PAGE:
Of course, not everyone was as happy with New Seasons as those who sh opped or worked there. After many Nature's Northwest employees joined the exodus led by Rohter and other higher-ups, Wild Oats Markets Inc . sued Rohter in November 1999 for "misappropriating Wild Oats' confi dential and proprietary information," using inside knowledge to unfai rly compete with Wild Oats, stealing away Nature's managers, and acqu iring leases for store locations that Wild Oats had targeted. Rohter filed his own legal action, and eventually both companies dropped the ir claims.
2000-01: Three New Stores in Portland
New Seasons opened its second store in Portland in 2000, and then its third and fourth stores in 2001. At 29,000 square feet, stores three and four were bigger than the first two, but were still small compar ed to other supermarkets, which averaged 50,000 square feet. The new, larger size was required to include more conventional products, such as cereals, diapers, and over-the-counter cold remedies. "To truly b e a neighborhood store, we really needed to expand the center of the store," Rohter explained in Gourmet News in 2002. Onsite baker ies baked 17 different kinds of organic breads daily (a portion of wh ich were donated to local Meals on Wheels programs) and offered in-st ore dining. The third store also housed the company's new corporate h eadquarters.
Neighborhood leadership participated in lobbying for the fourth store , which included gaining approval from the Portland Planning Commissi on for permanently closing one block of a city street. A local commit tee also weighed in on the store's exterior design, its lighting and maintenance, hours of delivery and operation, landscaping and parking , prices, and security. Situated on a lot that had been vacant since 1994, this new store featured the then standard deli bar with soups, salads and sandwiches, "Hot Wok," as well as an in-store bakery. Ther e was also a store nutritionist available daily for free consultation s and tours of the store, which employed 110 workers, many from the s urrounding neighborhood.
Some neighbors voiced reservations about the fit between New Seasons and the area's working class community. One community member, quoted in a 2001 Oregonian article, said, "I wonder sometimes how wel l that store, being the kind of store it is, is going to serve some o f the poorer people." Some of the banks from which New Seasons sought to borrow money for the project also wondered. However, according to Rohter in the Seattle Skanner, "Completion of this pro ject is a real tribute to the strength of the Concordia Neighborhood Association in this community. Those folks had a vision of what they wanted to see happen here--they wanted a full-service grocery store, and they just dug in and wouldn't let go until it was accomplished."
With the addition of its fourth metro store, New Seasons became able to spread the costs of doing business across more operations, making it easier to achieve profits. "We have a lot of overhead for a busine ss our size," Rohter explained in the Oregonian in 2001, refer ring to the number of employees on the store floor and the large numb er of buyers New Seasons employed to negotiate with local vendors as well as national suppliers.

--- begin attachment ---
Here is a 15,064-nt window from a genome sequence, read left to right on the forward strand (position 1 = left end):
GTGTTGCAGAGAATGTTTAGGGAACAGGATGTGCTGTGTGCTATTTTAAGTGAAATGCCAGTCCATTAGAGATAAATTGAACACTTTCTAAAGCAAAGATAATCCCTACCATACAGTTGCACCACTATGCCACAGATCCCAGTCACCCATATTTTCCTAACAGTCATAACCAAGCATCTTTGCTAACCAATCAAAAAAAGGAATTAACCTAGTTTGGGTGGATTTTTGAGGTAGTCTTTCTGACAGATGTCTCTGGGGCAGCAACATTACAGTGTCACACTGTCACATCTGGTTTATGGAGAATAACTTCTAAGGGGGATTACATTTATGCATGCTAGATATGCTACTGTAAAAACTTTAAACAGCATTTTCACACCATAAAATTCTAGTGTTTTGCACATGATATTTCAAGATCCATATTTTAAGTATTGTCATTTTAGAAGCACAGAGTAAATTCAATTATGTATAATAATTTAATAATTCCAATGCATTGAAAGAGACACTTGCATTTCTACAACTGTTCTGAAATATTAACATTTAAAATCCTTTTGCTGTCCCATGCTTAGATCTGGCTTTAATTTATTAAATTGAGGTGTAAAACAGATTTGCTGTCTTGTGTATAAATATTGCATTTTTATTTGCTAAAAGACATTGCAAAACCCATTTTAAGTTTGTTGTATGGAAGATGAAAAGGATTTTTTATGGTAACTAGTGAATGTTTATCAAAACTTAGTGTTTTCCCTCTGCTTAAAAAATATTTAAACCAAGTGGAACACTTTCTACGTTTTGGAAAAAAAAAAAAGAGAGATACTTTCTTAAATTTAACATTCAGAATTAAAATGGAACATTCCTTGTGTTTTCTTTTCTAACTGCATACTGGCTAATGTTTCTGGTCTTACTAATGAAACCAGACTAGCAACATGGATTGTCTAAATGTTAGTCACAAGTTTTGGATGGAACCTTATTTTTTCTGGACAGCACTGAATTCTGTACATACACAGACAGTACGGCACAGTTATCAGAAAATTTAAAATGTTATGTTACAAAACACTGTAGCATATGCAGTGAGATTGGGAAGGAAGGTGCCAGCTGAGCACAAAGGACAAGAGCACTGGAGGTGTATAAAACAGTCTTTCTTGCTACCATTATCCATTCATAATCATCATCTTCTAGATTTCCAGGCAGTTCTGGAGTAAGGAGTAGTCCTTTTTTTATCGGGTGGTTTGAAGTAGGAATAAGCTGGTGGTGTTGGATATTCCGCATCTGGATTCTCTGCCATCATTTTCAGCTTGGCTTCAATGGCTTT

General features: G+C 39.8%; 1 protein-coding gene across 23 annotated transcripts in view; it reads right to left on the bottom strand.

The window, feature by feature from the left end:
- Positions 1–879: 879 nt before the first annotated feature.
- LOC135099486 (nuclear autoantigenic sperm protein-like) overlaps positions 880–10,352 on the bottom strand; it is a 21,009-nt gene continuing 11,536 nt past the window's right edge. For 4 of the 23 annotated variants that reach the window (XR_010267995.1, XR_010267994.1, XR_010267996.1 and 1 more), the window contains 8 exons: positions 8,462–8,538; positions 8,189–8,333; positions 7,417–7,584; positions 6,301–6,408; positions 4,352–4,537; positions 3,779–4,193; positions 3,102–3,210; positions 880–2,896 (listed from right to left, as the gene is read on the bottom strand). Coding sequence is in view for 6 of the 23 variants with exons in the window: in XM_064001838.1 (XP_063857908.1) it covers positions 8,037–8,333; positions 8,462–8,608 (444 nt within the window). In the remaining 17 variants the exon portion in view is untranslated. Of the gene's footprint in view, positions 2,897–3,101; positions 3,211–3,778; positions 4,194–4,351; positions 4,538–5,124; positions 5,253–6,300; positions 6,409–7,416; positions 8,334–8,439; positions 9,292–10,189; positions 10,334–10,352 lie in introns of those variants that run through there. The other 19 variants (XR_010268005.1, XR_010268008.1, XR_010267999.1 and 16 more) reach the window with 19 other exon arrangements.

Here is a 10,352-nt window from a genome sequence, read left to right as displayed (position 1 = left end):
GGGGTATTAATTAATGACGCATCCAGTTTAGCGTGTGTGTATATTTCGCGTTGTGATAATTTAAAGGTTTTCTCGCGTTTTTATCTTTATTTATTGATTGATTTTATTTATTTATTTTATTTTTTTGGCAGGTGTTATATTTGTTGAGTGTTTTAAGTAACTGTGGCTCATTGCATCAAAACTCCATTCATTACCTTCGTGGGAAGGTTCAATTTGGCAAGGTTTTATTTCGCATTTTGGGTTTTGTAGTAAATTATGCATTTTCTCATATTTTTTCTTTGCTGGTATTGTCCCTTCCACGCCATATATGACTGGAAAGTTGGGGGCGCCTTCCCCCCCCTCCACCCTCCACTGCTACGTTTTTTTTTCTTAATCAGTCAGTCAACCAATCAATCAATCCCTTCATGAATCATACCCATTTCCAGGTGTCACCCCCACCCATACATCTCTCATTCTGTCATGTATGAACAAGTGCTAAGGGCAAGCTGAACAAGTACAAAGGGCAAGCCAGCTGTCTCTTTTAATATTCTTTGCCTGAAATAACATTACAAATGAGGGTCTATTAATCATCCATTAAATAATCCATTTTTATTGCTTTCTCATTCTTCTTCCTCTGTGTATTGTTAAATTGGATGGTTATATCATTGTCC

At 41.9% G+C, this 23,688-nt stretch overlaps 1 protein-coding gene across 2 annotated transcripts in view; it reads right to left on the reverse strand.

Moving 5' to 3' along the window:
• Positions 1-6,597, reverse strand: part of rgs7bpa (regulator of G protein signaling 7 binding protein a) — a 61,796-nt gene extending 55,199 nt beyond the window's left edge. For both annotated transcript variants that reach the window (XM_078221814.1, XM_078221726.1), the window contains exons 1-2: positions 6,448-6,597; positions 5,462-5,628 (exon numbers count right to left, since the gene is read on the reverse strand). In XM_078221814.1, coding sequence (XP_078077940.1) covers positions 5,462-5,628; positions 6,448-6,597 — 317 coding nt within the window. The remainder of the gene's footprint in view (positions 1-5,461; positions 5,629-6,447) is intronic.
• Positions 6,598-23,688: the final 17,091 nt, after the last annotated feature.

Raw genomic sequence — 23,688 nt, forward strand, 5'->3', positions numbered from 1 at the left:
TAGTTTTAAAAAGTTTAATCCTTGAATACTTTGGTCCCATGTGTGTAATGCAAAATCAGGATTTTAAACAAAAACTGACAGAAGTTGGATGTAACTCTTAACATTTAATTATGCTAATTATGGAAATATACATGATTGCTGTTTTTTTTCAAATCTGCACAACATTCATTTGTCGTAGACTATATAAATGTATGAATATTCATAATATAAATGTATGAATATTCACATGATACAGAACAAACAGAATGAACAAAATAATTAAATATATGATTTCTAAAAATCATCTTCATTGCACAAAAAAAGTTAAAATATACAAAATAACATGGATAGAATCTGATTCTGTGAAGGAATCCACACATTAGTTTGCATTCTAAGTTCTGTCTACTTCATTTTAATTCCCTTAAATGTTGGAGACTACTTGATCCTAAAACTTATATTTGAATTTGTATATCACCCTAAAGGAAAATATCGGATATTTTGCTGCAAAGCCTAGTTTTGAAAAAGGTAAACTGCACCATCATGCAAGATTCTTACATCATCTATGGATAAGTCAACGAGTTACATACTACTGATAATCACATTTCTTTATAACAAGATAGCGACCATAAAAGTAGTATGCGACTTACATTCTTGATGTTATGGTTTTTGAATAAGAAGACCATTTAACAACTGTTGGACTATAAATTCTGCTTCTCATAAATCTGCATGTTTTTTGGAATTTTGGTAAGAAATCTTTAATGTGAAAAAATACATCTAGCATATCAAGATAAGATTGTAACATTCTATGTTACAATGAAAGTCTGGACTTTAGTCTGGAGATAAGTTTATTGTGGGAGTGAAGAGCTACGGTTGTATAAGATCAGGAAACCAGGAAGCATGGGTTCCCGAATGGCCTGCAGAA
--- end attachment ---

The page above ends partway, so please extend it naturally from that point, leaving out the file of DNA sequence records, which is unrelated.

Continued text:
2004-05: Leading the "Slow Foods" Movement in Portland
A fifth store in 2004 added to the company's economies of scale and c reated an additional 120 jobs. This store, like the last, opened in a neighborhood that had no local supermarkets and drew criticism from those worried that the building was too big and would lead to gentrif ication of another working class community. In addition, supporters o f an established neighborhood grocery coop protested that it would st eal business away from that store. But the $3 million, 25,000-squ are-foot market, with a 12,000-square-foot office and storage space, was under construction in December 2003 and reached completion as pla nned. Store five was the first New Seasons Market to include an onsit e pharmacy.
By 2004, New Seasons had become one of the cornerstones in the "slow food" movement in Portland. This movement celebrated groceries that w ere fresh, local, and peddled in a progressive workplace. An article in the Oregonian in 2004 quoted legendary environmentalist Pau l Hawken, who in Grist Magazine had hailed New Seasons as "suc cessfully forging new, sustainable corporate practices ... a model of what a grocery store can do to help farmers and citizens and communi ties." A year before in the Oregonian, Rohter himself had ackn owledged, "We're pleased because our social mission and our business mission are aligned. There is growing interest in the origin of foods . People want their dollars to support local farmers."
In 2005, New Seasons hired Lisa Sedlar as its new president when Bria n Rohter became the company's chief executive officer. Sedlar had bee n the former vice-president of sales and merchandising for Colorado-b ased Pharmaca Integrative Pharmacy. At the close of the year, New Sea sons had 900 employees and was planning to add another two stores in 2006. The company's continued growth, attributable in part to smart m arketing, in part to maturation, in part to the fact that people had begun spending more money on premium food and less on dining in recen t years, now seemed well assured.
Principal Competitors: QFC; Wild Oats Markets, Inc.; Whole Foo ds Market, Inc.; Zupan's Markets; Trader Joe's Company; Fred Meyer St ores, Inc.